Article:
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The practice, and problems, of myth

In December almost exactly ten years ago, I was in the fourth grade, and excitement was in the air: we were about to start a unit on Greek myths. Well, maybe the excitement was just because it was almost winter break. But for me, as Mrs. Johnson opened her large yellow storybook with the crinkling plastic cover, the excitement was in that moment — in the story.

As 2018 comes to a close, I find it hard to believe that it’s been a full decade since that formative moment in my life. Over those ten years, I’ve learned Classical languages, read more mythology-inspired fantasy series than I’d care to admit and (hey!) even started this Opinions column called “Life in Lore.” But I’ve also realized some problematic aspects of the myths that have been such foundational and salient parts of my education.

For starters, why did I learn Greek mythology and their Roman equivalents in elementary school, and not stories from another culture? I was told for many years that Greek and Roman societies were the foundations of “Western civilization.” Teachers pointed to everything from the Olympic Games to the neoclassical architecture of our nation’s capital to prove that we were just steps away from ancient Greece and Rome.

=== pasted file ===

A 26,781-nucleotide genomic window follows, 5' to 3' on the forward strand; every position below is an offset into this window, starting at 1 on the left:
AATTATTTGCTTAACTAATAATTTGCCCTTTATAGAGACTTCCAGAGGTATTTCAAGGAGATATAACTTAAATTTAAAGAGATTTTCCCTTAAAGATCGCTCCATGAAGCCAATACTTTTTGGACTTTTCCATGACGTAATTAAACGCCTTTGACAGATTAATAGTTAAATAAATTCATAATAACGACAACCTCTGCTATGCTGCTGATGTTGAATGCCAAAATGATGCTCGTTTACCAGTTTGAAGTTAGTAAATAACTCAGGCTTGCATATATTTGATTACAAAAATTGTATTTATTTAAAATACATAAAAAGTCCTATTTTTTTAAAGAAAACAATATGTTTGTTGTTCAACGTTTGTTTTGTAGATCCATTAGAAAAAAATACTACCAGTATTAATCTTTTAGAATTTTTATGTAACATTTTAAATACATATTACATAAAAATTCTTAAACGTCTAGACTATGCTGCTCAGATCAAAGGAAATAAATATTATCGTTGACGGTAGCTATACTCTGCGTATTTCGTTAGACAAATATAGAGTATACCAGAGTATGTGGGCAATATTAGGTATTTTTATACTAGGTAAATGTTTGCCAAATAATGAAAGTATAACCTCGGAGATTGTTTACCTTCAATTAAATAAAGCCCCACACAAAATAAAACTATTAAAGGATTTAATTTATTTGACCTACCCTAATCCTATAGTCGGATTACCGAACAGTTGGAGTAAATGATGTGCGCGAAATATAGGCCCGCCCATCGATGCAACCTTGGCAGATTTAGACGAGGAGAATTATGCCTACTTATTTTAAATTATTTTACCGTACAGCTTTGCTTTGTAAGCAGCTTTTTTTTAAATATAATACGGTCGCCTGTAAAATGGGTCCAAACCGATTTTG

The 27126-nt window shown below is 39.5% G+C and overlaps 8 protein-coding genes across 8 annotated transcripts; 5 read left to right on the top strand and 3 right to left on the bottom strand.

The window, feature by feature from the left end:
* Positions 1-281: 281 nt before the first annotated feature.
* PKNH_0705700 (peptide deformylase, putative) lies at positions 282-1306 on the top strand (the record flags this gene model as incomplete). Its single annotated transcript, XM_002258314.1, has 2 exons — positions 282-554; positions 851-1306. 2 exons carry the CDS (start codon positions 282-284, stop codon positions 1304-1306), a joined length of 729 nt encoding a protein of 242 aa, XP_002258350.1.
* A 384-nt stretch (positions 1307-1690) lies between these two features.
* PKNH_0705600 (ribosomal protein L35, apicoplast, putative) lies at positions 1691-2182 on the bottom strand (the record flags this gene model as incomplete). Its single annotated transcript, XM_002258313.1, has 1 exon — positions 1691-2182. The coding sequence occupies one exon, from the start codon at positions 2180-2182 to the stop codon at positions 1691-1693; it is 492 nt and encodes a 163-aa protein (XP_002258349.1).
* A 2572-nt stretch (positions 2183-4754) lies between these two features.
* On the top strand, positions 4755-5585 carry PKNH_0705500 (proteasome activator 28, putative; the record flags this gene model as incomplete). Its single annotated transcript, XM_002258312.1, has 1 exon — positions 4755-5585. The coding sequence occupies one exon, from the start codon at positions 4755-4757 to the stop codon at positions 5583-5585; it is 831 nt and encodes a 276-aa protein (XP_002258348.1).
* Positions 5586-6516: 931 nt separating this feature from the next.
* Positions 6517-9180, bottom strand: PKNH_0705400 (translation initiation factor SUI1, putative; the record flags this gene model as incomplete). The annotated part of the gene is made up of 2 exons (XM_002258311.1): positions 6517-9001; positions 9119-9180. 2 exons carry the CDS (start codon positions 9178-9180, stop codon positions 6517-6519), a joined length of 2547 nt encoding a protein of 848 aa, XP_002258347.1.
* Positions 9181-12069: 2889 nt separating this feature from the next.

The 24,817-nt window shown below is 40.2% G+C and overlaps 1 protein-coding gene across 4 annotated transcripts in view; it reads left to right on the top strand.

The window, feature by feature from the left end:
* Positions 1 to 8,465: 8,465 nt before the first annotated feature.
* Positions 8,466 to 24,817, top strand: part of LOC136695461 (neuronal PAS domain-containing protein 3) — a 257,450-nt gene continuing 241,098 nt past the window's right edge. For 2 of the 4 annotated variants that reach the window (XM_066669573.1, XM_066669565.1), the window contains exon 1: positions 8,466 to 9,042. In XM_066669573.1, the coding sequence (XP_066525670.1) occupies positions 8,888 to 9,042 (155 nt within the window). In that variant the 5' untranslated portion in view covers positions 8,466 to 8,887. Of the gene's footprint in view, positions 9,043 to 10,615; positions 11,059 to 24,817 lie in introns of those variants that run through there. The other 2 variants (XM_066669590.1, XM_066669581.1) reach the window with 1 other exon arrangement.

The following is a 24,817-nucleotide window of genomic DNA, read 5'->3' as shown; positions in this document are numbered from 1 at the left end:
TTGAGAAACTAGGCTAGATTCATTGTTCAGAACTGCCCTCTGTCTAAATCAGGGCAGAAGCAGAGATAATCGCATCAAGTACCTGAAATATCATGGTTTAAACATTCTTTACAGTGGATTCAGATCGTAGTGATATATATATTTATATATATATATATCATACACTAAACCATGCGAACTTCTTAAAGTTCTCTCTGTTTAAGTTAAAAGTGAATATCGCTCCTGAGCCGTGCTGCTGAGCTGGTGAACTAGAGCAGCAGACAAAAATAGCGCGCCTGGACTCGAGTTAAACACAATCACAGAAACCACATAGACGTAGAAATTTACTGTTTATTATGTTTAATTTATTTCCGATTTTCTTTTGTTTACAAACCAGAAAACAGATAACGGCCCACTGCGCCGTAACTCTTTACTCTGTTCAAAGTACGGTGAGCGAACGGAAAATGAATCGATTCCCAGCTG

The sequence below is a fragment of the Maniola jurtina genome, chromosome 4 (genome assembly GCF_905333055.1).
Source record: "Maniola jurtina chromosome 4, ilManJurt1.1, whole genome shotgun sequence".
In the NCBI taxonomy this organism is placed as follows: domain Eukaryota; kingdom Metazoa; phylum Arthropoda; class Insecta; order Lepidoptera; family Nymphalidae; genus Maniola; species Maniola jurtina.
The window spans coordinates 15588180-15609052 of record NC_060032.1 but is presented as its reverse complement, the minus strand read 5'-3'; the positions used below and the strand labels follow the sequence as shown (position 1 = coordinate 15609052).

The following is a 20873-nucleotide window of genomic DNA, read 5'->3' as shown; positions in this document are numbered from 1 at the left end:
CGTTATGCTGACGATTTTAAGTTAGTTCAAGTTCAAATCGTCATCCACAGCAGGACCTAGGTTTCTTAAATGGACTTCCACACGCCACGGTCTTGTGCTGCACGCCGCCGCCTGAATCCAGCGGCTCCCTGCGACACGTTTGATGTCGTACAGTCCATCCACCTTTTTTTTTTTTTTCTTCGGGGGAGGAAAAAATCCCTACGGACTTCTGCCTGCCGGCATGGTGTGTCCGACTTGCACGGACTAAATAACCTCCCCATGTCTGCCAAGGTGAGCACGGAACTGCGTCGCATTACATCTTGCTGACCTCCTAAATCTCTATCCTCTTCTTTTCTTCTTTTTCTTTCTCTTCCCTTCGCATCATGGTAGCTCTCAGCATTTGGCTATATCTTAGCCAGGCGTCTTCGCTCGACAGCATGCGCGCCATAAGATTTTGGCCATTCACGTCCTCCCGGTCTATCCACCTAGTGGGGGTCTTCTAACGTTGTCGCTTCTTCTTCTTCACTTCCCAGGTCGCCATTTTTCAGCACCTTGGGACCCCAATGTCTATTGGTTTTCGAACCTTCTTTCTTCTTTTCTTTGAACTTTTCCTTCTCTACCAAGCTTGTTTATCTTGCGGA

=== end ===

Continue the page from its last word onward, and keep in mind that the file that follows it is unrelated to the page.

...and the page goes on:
While it’s true that modern society is influenced by the Classics, we often forget why. Many of the similarities were not an accidental influence but rather an intentional propagation of particular ideals to promote the superiority of the so-called “West.” This was even true of America’s dearest founding father, George Washington. Washington was supposedly so inspired by the legend of the Roman farmer-king Cincinnatus (who only ruled out of necessity, and gave power back to the Senate) that he willingly stepped down from the presidency. Even today, we can’t seem to shake the idea that presidents, with their maximum 8-year terms, are benevolent, reluctant leaders. Meanwhile, the U.S. has risen to unprecedented power and influence, often at the expense of other nations.

There is also a diversity problem in the teaching of mythological stories. I was formally taught my first myth from sub-Saharan Africa on an Overseas Seminar in South Africa just this past summer. Even then, I heard it from a white lecturer, who began our astronomy lesson on the stars of the Southern Hemisphere by showing us Greco-Roman constellations. This included the myth of the great hunter Orion, who was killed by a great scorpion, the Scorpio of our zodiac. The story of Orion is one of my personal favorites, but I also found the Zulu myths we heard to be incredibly beautiful, and I wished I’d known about them before.